10.05.2010 70 °F
It seems there is always a specific time to do things in Spain. You eat lunch at a specific time, then you have ice cream. If you go out before 6:00 pm you can have coffee, a coke or beer, but you don't have wine and you are not eating dinner before 8:00 pm at the earliest. This regiment doesn't always work with our schedule so we have gotten in the habit of making sure we get lunch.
Today we actually ended up at Bodega Quinta de la Quietud in Toro vs the other wineries I mentioned. This winery tour was originally set up by the hotel. The wine maker is a Frenchman who came to Spain to make wine without all of the restrictions of France and he does a very good job. There are 6 employees including him self.
Since we got a good food recommendation yesterday we asked where to go for lunch. When we got to the recommended restaurant they of course were not serving :-(
So we headed back to Salamanca and at at a place (Casa Paca) which was recommended by the hotel. They had the most extensive wine list and Troy got his suckling pig. I wanted to match my meal to the Toro wine we were drinking and had an ox steak. Wait to you see the pictures you won't believe I ate the whole thing (almost).
Tomorrow we head over to Segovia to see the Roman aqueducts and then down to Madrid. We are going to meet up with the LA couple we met in Barcelona and then Thursday & Friday we will meet up with Troy's work friends. JP on Thursday and Javier on Friday.
10.04.2010 68 °F
Today was all about why we came to Spain (great food & wine). We had one wine tour today at 11:00 am (Cambrico) and were told to meet Alberto & Ulla at the square. When we got into town there were two people standing by a car, there wasn't really a square but we figured it must be them and we were right. We followed them up a steap hill and into the vineyard. We walked through the vines while Ulla (a German woman) translated for Alberto. We learned about two new grape varietals that Alberto has brought back into existence (rufete & calabres). We also learned the different leaves the grapes have and about the earth the grapes are grown in. Next it was up to the tasting room to see where they make & store the wines, and then of course to taste the wines. The wines were outstanding and we had a fun conversation even if we all couldn't understand what we were saying. We even taught Ulla the word "grafting" as this is the process being used to bring back some older grapes which are becoming extinct. In our conversation I found out that Ulla grew up 5 kilometers from the town of Herde where my family is from (go figure!). Ulla liked us so much that she volunteered to takes to a winery in Rueda (Bodegas Antano).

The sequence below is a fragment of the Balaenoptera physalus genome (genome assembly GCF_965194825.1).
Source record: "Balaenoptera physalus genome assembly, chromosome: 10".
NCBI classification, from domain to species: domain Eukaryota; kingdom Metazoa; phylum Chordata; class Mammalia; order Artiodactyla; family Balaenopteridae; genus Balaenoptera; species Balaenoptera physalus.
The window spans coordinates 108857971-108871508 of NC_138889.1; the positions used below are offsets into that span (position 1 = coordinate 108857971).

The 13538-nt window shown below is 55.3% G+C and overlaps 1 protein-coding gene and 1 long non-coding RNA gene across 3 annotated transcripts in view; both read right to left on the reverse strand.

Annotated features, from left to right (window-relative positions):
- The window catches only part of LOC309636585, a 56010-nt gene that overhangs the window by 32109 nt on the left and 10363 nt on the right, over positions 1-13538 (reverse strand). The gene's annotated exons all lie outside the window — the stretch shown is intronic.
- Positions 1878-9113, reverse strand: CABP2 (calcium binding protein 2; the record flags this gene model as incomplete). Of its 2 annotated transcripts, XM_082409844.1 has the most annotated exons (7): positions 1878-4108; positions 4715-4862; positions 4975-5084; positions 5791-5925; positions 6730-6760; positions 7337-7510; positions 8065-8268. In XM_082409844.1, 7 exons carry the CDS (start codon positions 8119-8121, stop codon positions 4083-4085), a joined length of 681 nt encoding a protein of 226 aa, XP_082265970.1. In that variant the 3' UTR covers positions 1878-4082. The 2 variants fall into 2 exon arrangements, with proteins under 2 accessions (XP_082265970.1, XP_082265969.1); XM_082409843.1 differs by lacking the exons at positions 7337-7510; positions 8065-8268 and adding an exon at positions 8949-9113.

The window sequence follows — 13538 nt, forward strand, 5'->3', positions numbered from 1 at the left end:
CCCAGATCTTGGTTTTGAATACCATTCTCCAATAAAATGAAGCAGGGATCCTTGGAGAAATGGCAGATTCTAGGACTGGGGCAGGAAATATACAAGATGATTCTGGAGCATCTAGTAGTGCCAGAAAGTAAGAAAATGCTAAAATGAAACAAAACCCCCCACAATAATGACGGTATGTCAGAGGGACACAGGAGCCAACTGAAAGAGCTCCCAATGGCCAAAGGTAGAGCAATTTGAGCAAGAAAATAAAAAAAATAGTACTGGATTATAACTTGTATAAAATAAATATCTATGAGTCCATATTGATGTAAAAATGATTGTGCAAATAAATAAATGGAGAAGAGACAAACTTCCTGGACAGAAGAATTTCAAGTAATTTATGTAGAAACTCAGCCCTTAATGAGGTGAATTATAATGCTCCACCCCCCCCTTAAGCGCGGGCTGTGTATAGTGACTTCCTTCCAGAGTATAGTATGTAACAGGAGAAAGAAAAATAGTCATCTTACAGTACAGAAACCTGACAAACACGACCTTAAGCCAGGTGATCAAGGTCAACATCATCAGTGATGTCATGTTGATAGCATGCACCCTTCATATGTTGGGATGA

Here is a link that talks about the winery: http://www.mwines.com/producers/CAMB-%20CAMBRICO%5CCAMB-%20POS%5CCAMB-%20WEB%20POS%5CABOUT%20THE%20PRODUCER.PDF
And here I am at the tasting table:
Ulla & Alberto then recommended we stop into the town of San Martin del Castanar for lunch. No restaurant name was given just that it was in the plaza. After one misstep, I walked to a restaurant that clearly was not correct, we wandered around town and had a fantastic meal!
Here is a picture of Troy's first dish:
After lunch we walked around the town some more than drove to a town called Miranda del Castanar and walked around to work off our lunch. This country does not lack in churches and there are one or more to be seen in every town. We are definitely finding towns where tourists don't go as people will look at us funny since they don't recognize us and wonder why we are there.
Back in Salamanca now. It will be an early night as neither of us feel like eating. Tomorrow we will meet up with Ulla and then we have an appointment at 5:00 pm at Bodegas Arzuaga.